US8995197B1 (en) 2009-08-26 2015-03-31 Densbits Technologies Ltd. System and methods for dynamic erase and program control for flash memory device memories
US8730729B2 (en) 2009-10-15 2014-05-20 Densbits Technologies Ltd. Systems and methods for averaging error rates in non-volatile devices and storage systems
US8495465B1 (en) 2009-10-15 2013-07-23 Apple Inc. Error correction coding over multiple memory pages
US8724387B2 (en) 2009-10-22 2014-05-13 Densbits Technologies Ltd. Method, system, and computer readable medium for reading and programming flash memory cells using multiple bias voltages
US8626988B2 (en) * 2009-11-19 2014-01-07 Densbits Technologies Ltd. System and method for uncoded bit error rate equalization via interleaving
US8473669B2 (en) * 2009-12-07 2013-06-25 Sandisk Technologies Inc. Method and system for concurrent background and foreground operations in a non-volatile memory array
US8677054B1 (en) 2009-12-16 2014-03-18 Apple Inc. Memory management schemes for non-volatile memory devices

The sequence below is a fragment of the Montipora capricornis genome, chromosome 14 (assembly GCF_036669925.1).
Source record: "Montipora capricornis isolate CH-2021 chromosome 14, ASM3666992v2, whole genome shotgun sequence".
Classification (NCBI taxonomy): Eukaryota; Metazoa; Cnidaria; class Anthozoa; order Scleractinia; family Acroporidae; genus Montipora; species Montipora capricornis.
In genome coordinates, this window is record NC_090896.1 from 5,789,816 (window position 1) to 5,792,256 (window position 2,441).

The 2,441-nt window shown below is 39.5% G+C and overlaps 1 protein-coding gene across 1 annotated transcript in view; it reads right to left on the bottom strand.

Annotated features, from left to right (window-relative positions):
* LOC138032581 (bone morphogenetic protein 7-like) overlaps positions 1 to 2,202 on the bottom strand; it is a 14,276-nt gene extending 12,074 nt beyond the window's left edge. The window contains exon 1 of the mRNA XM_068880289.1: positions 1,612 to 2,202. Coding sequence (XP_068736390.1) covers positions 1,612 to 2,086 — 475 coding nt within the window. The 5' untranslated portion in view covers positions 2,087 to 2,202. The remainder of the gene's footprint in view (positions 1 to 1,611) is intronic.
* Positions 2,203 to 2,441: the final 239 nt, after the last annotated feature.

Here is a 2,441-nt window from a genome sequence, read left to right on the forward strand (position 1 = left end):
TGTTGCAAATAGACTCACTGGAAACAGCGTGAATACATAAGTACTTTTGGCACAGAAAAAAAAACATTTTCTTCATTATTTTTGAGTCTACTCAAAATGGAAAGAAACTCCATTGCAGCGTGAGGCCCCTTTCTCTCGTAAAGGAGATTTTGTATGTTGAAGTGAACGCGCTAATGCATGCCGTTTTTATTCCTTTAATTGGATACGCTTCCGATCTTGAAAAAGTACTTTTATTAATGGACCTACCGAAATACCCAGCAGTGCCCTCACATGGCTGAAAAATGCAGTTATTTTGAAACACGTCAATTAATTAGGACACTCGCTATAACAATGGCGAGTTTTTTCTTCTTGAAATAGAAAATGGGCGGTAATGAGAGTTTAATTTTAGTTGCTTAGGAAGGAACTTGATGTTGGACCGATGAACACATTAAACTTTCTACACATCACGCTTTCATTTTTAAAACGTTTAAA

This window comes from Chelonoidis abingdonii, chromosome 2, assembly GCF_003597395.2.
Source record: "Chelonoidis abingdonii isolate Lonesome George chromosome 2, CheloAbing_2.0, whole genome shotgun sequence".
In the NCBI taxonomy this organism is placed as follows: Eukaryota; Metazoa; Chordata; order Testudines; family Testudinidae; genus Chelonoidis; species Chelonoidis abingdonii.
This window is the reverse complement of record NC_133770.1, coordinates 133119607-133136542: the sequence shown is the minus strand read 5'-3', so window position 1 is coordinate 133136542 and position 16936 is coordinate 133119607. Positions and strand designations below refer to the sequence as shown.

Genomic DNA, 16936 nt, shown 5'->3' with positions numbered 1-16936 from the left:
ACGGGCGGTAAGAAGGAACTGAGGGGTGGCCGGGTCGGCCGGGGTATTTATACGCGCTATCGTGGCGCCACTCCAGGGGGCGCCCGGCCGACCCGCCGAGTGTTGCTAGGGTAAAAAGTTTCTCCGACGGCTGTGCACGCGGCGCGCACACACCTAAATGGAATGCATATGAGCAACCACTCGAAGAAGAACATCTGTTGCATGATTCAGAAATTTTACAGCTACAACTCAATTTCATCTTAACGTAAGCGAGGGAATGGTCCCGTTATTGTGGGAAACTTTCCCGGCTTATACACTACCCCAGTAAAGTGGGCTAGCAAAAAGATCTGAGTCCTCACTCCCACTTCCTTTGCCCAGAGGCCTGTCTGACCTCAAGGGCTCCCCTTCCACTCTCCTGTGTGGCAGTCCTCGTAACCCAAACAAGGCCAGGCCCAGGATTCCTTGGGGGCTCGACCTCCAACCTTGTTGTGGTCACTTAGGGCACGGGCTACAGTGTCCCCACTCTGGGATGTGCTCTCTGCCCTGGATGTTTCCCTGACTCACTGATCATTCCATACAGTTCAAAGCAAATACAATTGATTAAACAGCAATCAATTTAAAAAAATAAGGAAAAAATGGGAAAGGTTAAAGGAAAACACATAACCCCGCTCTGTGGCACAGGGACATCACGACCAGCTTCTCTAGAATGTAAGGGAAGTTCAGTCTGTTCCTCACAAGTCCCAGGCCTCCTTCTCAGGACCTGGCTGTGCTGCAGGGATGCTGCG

US8725935B2 (en) 2009-12-18 2014-05-13 Sandisk Technologies Inc. Balanced performance for on-chip folding of non-volatile memories
US20110153912A1 (en) * 2009-12-18 2011-06-23 Sergey Anatolievich Gorobets Maintaining Updates of Multi-Level Non-Volatile Memory in Binary Non-Volatile Memory
US8054684B2 (en) * 2009-12-18 2011-11-08 Sandisk Technologies Inc. Non-volatile memory and method with atomic program sequence and write abort detection
US8144512B2 (en) * 2009-12-18 2012-03-27 Sandisk Technologies Inc. Data transfer flows for on-chip folding
US8468294B2 (en) 2009-12-18 2013-06-18 Sandisk Technologies Inc. Non-volatile memory with multi-gear control using on-chip folding of data
US9037777B2 (en) * 2009-12-22 2015-05-19 Densbits Technologies Ltd. Device, system, and method for reducing program/read disturb in flash arrays
US8607124B2 (en) * 2009-12-24 2013-12-10 Densbits Technologies Ltd. System and method for setting a flash memory cell read threshold
US8694814B1 (en) 2010-01-10 2014-04-08 Apple Inc. Reuse of host hibernation storage space by memory controller